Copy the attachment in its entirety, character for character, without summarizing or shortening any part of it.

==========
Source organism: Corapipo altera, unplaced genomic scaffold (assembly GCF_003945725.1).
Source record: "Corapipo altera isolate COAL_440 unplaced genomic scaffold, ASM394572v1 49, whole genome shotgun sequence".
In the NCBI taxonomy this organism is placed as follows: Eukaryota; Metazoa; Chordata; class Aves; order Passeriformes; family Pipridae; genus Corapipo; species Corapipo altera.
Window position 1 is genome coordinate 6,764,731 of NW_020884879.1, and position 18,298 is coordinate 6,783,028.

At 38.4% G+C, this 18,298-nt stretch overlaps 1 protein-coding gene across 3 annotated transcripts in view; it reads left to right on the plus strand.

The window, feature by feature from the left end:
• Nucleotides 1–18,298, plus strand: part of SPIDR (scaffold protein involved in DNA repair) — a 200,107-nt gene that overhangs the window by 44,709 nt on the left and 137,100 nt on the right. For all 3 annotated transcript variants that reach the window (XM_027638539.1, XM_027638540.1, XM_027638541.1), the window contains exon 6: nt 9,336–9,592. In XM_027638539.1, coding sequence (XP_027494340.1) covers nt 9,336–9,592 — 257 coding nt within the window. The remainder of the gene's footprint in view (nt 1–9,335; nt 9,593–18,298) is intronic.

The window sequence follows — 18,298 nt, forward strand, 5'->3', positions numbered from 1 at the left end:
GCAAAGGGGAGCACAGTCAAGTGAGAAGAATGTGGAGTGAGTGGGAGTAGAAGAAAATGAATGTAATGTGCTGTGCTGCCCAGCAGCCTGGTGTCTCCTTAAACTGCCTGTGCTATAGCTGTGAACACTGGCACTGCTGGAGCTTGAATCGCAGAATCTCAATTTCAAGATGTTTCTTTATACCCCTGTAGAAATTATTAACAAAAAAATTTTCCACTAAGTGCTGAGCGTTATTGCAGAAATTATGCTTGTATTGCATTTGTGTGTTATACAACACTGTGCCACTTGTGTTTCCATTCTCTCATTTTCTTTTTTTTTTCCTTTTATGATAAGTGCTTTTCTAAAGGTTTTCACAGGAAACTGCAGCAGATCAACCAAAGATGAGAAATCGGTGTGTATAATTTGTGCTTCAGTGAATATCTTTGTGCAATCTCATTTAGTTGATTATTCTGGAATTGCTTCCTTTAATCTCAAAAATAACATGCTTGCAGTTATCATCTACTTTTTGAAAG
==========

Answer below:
Source organism: Corapipo altera, unplaced genomic scaffold (assembly GCF_003945725.1).
Source record: "Corapipo altera isolate COAL_440 unplaced genomic scaffold, ASM394572v1 49, whole genome shotgun sequence".
In the NCBI taxonomy this organism is placed as follows: Eukaryota; Metazoa; Chordata; class Aves; order Passeriformes; family Pipridae; genus Corapipo; species Corapipo altera.
Window position 1 is genome coordinate 6,764,731 of NW_020884879.1, and position 18,298 is coordinate 6,783,028.

At 38.4% G+C, this 18,298-nt stretch overlaps 1 protein-coding gene across 3 annotated transcripts in view; it reads left to right on the plus strand.

The window, feature by feature from the left end:
• Nucleotides 1–18,298, plus strand: part of SPIDR (scaffold protein involved in DNA repair) — a 200,107-nt gene that overhangs the window by 44,709 nt on the left and 137,100 nt on the right. For all 3 annotated transcript variants that reach the window (XM_027638539.1, XM_027638540.1, XM_027638541.1), the window contains exon 6: nt 9,336–9,592. In XM_027638539.1, coding sequence (XP_027494340.1) covers nt 9,336–9,592 — 257 coding nt within the window. The remainder of the gene's footprint in view (nt 1–9,335; nt 9,593–18,298) is intronic.

The window sequence follows — 18,298 nt, forward strand, 5'->3', positions numbered from 1 at the left end:
GCAAAGGGGAGCACAGTCAAGTGAGAAGAATGTGGAGTGAGTGGGAGTAGAAGAAAATGAATGTAATGTGCTGTGCTGCCCAGCAGCCTGGTGTCTCCTTAAACTGCCTGTGCTATAGCTGTGAACACTGGCACTGCTGGAGCTTGAATCGCAGAATCTCAATTTCAAGATGTTTCTTTATACCCCTGTAGAAATTATTAACAAAAAAATTTTCCACTAAGTGCTGAGCGTTATTGCAGAAATTATGCTTGTATTGCATTTGTGTGTTATACAACACTGTGCCACTTGTGTTTCCATTCTCTCATTTTCTTTTTTTTTTCCTTTTATGATAAGTGCTTTTCTAAAGGTTTTCACAGGAAACTGCAGCAGATCAACCAAAGATGAGAAATCGGTGTGTATAATTTGTGCTTCAGTGAATATCTTTGTGCAATCTCATTTAGTTGATTATTCTGGAATTGCTTCCTTTAATCTCAAAAATAACATGCTTGCAGTTATCATCTACTTTTTGAAAG